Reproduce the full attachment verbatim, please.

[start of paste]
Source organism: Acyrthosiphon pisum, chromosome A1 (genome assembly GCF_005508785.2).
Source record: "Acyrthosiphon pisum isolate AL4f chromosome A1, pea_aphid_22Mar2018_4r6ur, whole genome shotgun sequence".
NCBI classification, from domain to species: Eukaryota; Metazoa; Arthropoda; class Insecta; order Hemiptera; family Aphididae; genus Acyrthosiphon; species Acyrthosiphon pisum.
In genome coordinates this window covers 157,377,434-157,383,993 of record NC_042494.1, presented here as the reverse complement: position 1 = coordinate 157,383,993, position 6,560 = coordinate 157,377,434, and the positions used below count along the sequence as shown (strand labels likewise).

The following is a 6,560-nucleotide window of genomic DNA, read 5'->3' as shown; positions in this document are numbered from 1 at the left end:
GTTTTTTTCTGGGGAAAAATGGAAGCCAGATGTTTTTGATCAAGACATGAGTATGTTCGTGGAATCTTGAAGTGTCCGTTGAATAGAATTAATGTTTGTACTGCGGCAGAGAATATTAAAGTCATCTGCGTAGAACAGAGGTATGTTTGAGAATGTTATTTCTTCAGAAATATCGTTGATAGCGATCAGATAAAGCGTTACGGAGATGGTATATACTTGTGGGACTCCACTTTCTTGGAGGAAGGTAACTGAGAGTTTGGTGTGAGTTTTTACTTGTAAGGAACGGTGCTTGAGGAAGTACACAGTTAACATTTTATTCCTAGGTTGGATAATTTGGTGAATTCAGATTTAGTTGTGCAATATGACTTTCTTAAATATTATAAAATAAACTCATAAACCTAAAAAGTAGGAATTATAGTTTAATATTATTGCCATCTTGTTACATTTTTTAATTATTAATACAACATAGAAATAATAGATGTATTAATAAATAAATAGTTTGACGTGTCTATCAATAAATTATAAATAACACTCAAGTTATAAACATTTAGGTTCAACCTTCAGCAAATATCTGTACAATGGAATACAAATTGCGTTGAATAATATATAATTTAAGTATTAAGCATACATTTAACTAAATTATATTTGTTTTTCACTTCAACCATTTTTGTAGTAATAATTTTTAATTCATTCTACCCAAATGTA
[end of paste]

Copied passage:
Source organism: Acyrthosiphon pisum, chromosome A1 (genome assembly GCF_005508785.2).
Source record: "Acyrthosiphon pisum isolate AL4f chromosome A1, pea_aphid_22Mar2018_4r6ur, whole genome shotgun sequence".
NCBI classification, from domain to species: Eukaryota; Metazoa; Arthropoda; class Insecta; order Hemiptera; family Aphididae; genus Acyrthosiphon; species Acyrthosiphon pisum.
In genome coordinates this window covers 157,377,434-157,383,993 of record NC_042494.1, presented here as the reverse complement: position 1 = coordinate 157,383,993, position 6,560 = coordinate 157,377,434, and the positions used below count along the sequence as shown (strand labels likewise).

The following is a 6,560-nucleotide window of genomic DNA, read 5'->3' as shown; positions in this document are numbered from 1 at the left end:
GTTTTTTTCTGGGGAAAAATGGAAGCCAGATGTTTTTGATCAAGACATGAGTATGTTCGTGGAATCTTGAAGTGTCCGTTGAATAGAATTAATGTTTGTACTGCGGCAGAGAATATTAAAGTCATCTGCGTAGAACAGAGGTATGTTTGAGAATGTTATTTCTTCAGAAATATCGTTGATAGCGATCAGATAAAGCGTTACGGAGATGGTATATACTTGTGGGACTCCACTTTCTTGGAGGAAGGTAACTGAGAGTTTGGTGTGAGTTTTTACTTGTAAGGAACGGTGCTTGAGGAAGTACACAGTTAACATTTTATTCCTAGGTTGGATAATTTGGTGAATTCAGATTTAGTTGTGCAATATGACTTTCTTAAATATTATAAAATAAACTCATAAACCTAAAAAGTAGGAATTATAGTTTAATATTATTGCCATCTTGTTACATTTTTTAATTATTAATACAACATAGAAATAATAGATGTATTAATAAATAAATAGTTTGACGTGTCTATCAATAAATTATAAATAACACTCAAGTTATAAACATTTAGGTTCAACCTTCAGCAAATATCTGTACAATGGAATACAAATTGCGTTGAATAATATATAATTTAAGTATTAAGCATACATTTAACTAAATTATATTTGTTTTTCACTTCAACCATTTTTGTAGTAATAATTTTTAATTCATTCTACCCAAATGTA